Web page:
ST. PAUL, Minn. – Robert Morrell wondered what was up after his Northwest Airlines flight touched down.
Nobody from the flight crew got on the intercom to welcome passengers to Rapid City. He looked out the window and saw barracks-like structures and military officials. And then the crew told passengers to pull down their window shades.
Turns out it wasn’t Rapid City Regional Airport. It was Ellsworth Air Force Base.
After about five minutes, a voice from the cockpit broke the news to passengers.
”He (the pilot) hemmed and he hawed and he said, ‘We have landed at an Air Force base a few miles from the Rapid City airport and now we are going to figure out how we’re going to get from here to there,”’ Morrell told the St. Paul Pioneer Press on his cell phone during the delay Saturday.
The delay stretched past three hours as the 117 passengers waited in the nearly full Airbus A-319.
During that time, military officials questioned the crew. Eventually, the captain and first officer were replaced by a different Northwest crew, which made the short hop to the right airport, three hours and 42 minutes late.
Elizabeth Isham Cory, a
spokeswoman for the Federal Aviation Administration, told AP Radio on Sunday that the agency is investigating.
”Our investigators will be talking to the pilots, also the control at Northwest, also air traffic control over the next several days to weeks, to find out what happened and why,” Cory said. The FAA will also be working with the military, she said.
Northwest released little information about the incident, confirming only that the crew made an ”unscheduled landing” at the military base at 12:15 p.m. Mountain Time.
”The situation is under review and we have nothing further to add,” said Northwest spokesman Kurt Ebenhoch. ”We’re not acknowledging it was pilot error.”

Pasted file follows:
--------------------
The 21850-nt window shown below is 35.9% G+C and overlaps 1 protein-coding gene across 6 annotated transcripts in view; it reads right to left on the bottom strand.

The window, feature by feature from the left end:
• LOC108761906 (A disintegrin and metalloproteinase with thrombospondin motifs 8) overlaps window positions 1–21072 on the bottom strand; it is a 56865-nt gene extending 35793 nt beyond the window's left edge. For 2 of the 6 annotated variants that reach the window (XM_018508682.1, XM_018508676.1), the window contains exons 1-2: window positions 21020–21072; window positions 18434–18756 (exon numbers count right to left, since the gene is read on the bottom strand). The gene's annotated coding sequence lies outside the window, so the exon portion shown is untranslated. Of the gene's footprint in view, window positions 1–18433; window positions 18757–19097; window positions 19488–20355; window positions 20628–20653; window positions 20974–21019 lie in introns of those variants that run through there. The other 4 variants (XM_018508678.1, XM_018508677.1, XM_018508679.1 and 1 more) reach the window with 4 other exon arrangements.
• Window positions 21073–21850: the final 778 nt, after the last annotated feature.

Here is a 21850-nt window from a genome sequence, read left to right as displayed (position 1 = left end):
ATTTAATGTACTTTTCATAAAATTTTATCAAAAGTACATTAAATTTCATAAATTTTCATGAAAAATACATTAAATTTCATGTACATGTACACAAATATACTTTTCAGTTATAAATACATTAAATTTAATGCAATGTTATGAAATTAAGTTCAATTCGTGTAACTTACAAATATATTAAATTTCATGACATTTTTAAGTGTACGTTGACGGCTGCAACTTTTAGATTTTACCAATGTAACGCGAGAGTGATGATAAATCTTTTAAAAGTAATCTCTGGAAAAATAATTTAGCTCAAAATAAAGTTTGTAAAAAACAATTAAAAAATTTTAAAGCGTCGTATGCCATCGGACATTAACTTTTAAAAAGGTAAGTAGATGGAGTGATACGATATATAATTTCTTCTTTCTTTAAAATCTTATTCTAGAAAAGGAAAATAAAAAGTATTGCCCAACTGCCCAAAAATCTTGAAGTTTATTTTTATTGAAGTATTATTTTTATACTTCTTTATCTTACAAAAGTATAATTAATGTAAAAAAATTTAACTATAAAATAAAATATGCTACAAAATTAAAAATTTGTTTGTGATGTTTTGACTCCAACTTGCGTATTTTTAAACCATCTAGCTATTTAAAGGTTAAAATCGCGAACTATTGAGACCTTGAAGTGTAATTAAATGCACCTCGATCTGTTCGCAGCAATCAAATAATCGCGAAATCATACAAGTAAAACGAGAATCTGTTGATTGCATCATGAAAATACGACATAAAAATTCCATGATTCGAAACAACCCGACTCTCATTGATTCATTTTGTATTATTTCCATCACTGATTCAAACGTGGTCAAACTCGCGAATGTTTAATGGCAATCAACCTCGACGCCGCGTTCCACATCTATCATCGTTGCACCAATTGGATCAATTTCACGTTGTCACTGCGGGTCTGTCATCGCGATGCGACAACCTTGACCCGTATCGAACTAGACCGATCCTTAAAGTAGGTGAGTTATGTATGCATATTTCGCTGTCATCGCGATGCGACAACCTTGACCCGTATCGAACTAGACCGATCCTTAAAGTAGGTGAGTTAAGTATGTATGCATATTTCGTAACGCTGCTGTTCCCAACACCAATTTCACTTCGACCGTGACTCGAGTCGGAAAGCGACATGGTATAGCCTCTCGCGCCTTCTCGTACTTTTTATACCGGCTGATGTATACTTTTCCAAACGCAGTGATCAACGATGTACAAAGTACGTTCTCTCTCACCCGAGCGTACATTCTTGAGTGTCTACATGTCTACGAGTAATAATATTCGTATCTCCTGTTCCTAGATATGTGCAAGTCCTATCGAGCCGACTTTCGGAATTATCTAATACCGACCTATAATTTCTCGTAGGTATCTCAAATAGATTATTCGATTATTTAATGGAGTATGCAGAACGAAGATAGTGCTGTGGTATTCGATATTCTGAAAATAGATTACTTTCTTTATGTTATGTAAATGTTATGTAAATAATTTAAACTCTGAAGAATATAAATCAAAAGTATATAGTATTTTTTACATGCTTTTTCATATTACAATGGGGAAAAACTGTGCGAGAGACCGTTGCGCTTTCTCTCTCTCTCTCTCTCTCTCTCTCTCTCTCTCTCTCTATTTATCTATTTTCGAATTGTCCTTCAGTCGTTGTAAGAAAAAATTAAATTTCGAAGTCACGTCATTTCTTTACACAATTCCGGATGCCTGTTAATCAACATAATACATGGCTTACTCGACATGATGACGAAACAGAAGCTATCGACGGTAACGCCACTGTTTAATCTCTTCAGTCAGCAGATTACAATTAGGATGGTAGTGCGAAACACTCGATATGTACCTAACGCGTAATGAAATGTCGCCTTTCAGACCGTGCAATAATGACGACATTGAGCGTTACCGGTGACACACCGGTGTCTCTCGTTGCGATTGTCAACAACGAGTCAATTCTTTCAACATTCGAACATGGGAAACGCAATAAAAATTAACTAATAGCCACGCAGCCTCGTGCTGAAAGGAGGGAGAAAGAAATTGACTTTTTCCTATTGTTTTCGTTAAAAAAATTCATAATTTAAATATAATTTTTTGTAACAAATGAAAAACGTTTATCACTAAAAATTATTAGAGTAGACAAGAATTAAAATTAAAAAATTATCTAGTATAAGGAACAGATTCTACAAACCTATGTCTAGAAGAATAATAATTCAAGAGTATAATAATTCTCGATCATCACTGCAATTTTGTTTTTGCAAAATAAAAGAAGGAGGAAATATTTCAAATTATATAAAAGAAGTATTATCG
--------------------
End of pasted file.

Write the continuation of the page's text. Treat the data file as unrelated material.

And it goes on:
Ebenhoch would not release the names of the pilots, nor would he specify how long they’d been flying on Saturday, give their experience level, say whether they’d ever landed at Rapid City, or whether the pilots were suspended.
Morrell, a physician from Raleigh, N.C., offered the consensus of the passengers:
”Everyone is surmising it was pilot error. The presumption is that the pilot just landed at the wrong . . . airport.”
Ellsworth controls all airplanes in airspace 40 miles around the base and clears flights to land at both the Rapid City airport and the base. Ellsworth confirmed with Rapid City airport officials that the Northwest plane was authorized in the airspace.
”He was looking toward an airfield, saw one and thought it was the other,” said base spokeswoman Lt. Christine Millette. ”As far as we knew, they were on track, and then they weren’t.”
Asked where the regional airport runway was in relation to the air base runway, Millette said, ”Just over the hill.”
Millette said the airliner was making its approach when the crew briefly spotted what they thought was Rapid City’s airstrip. Then the plane went into the clouds, Millette said.
”So as they were coming out of the clouds, they were just about to land and they realized they were at the wrong airstrip,” she said. ”They said (to air controllers), ‘Hey, we are landing’ and within seconds they were on our airstrip.”
Civilian airplanes occasionally make emergency landings at Ellsworth, she said. The last time was in March when an American Airlines jet landed there with mechanical difficulties.